I found comfort in this recent blog post from Simple Mom: Everyone Wants to Quit in November and February.  Aha!  Yes, it's just seasonal.  It's just the November Blahs.  Nothing else has changed, and I just need to put up some holiday lights, give myself a little extra rest, get re-inspired, and charge ahead.  

And I need to plan ahead for February so this doesn't jump out at me unexpectedly again.

Monday, November 18, 2013

Weekly Book Post: Mr. Lemoncello's Library


Escape From Mr. Lemoncello's Library, by Chris Grabenstein, is a fabulously delightful book.  Thoroughly modern but with an obvious love for classic children's literature, Mr. Lemoncello owes a big hat tip to Willy Wonka (and this is referenced and acknowledged in the book).

A town without a public library is suddenly getting one, thanks to an eccentric billionaire who has made his fortune on games - both board and video.  Children are selected to attend the grand opening, and are then locked in (with parental permission granted) and set to trying to escape the library, following all sorts of clever clues to find the way out.  Despite no real danger, the plot is still plenty exciting.  It's also funny and full of sly references to classic boardgames and children's books.

Boardgames and Books, and Libraries!  What's not to love?

Saturday, November 16, 2013

What We're Into Now: 2nd Grade


Here is the 2nd grade girl's edition of "What We're Into Now".  Right now, she into:

1.  The show Liberty's Kids.  It is a good launching off point for study of the Revolutionary War, as well.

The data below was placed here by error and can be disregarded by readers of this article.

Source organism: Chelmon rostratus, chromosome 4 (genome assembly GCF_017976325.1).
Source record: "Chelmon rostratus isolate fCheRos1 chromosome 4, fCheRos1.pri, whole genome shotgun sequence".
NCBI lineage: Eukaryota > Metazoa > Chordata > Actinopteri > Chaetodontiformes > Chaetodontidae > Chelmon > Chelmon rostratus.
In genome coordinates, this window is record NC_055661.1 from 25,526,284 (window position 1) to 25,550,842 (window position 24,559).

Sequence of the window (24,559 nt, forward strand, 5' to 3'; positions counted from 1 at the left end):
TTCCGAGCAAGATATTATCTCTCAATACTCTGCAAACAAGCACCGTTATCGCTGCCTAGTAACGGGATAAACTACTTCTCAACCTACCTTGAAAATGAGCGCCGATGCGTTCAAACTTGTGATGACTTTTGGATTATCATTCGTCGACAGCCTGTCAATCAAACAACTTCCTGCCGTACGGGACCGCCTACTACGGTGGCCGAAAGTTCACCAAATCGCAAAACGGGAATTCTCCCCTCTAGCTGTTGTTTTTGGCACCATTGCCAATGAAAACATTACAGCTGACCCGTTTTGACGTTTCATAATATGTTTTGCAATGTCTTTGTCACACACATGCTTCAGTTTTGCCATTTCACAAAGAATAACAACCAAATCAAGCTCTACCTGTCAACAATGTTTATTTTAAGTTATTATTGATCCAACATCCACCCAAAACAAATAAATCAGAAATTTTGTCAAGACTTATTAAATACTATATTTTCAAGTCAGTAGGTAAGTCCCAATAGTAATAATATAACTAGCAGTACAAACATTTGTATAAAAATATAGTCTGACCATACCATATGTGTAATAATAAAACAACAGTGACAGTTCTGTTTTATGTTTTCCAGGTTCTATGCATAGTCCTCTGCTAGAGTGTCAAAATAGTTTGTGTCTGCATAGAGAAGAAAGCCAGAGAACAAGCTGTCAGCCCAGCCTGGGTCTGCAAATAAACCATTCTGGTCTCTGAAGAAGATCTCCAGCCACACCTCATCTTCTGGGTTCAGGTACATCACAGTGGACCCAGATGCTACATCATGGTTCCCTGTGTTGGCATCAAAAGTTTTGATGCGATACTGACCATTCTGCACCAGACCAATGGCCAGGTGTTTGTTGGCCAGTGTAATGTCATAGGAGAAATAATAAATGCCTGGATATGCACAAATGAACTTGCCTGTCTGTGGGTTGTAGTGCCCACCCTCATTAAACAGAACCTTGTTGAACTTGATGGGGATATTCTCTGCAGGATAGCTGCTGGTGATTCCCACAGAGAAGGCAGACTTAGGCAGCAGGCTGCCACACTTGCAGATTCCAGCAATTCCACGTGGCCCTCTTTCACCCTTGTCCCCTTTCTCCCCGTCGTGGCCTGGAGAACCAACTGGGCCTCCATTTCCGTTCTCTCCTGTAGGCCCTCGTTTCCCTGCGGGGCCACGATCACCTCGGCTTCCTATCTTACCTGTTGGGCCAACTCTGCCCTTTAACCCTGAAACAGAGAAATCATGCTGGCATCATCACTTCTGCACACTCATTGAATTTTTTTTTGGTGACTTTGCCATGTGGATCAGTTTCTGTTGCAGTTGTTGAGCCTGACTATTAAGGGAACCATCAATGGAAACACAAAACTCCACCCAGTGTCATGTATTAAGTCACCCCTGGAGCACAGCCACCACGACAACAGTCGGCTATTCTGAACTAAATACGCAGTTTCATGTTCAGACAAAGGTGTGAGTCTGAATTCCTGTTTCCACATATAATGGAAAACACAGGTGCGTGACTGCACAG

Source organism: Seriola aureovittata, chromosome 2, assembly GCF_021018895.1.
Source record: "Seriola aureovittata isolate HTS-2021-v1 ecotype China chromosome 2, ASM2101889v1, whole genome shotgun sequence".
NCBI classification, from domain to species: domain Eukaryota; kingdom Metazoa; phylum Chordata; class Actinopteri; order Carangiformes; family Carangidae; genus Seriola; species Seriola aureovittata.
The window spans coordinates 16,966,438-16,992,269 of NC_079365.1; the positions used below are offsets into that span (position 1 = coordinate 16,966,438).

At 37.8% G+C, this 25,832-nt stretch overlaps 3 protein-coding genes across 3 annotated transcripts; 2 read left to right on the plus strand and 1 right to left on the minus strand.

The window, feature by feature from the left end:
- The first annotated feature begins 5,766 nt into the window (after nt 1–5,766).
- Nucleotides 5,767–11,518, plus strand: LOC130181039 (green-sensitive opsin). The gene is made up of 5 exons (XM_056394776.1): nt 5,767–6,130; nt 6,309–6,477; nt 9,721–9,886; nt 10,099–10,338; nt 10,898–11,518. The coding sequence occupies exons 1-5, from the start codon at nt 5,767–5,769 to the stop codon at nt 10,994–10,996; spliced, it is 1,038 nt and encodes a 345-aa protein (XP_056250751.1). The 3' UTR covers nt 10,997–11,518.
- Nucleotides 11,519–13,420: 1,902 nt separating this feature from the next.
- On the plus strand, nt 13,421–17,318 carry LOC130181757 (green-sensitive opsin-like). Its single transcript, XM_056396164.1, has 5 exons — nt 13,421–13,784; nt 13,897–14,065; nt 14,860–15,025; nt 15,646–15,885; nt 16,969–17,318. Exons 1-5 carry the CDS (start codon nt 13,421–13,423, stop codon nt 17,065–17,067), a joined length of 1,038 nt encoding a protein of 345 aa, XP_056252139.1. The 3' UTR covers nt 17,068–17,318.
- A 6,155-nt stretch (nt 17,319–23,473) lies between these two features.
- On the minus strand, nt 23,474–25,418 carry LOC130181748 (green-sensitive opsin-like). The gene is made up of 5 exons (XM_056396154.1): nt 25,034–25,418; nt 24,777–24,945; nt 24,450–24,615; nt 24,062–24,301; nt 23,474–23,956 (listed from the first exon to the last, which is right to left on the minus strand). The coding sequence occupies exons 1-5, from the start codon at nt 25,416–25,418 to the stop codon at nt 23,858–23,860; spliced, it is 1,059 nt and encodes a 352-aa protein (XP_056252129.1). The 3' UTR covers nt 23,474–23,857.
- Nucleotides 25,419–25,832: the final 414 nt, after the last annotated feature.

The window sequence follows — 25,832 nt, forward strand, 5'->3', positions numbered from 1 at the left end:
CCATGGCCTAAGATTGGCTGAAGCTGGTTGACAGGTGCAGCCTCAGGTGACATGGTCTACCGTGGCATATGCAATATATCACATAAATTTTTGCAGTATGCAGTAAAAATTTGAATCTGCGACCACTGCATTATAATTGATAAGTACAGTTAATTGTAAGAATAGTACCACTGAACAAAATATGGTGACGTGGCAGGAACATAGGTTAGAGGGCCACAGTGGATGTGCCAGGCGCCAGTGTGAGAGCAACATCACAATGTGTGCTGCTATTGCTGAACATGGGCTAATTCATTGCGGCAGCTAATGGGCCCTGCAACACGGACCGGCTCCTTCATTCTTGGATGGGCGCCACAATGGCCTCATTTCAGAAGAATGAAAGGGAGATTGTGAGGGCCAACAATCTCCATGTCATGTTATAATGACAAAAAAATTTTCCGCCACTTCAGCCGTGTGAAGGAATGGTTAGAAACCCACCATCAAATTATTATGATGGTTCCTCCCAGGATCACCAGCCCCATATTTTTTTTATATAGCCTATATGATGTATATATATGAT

2.  Playmobil has made a come-back in her life.  Lots of historical re-enactments as well as fanciful play.

3.  Drawing and coloring.  I finally just bought her a nice sketchbook and a pencil bag that we keep stocked with sharp colored pencils, and she loves to sketch and color all the time.

4.  YouTube videos of people playing Animal Crossing New Leaf.  Her brother owns this game (although I think he has lost it), but she is still in the process of saving up all her money to buy a 3DS and the game for herself.  This is a long process - that stuff is expensive - so she probably won't get to the goal amount until after Christmas.  But I'm not buying it for her.  The process of saving up for a goal is an important lesson.

That's just a bit of what she's into now.  Once again, I find a lot of what they choose to do with their free time to still have educational value.  Life is learning!

Tuesday, November 12, 2013

What We're Into Now


Here's the 5th Grade Boy edition of 'What We're Into Now':

The Elements: A Visual Exploration of Every Known Atom in the Universe.  A gorgeous and fascinating look at the periodic table and all the stuff that makes up our universe, my son has been pouring over this book for weeks now.  I first got it from the library a few years ago, and he just wasn't all that into it then, but now that he's older he is fascinated by it.

Khan Academy.  He wanted to learn how to program, and I had heard the programming tutorials and exercises on Khan Academy were pretty good, so I showed that to him.  I guess they are pretty good, because he worked on them in all his free time for several weeks, and made a bunch of pretty cool things.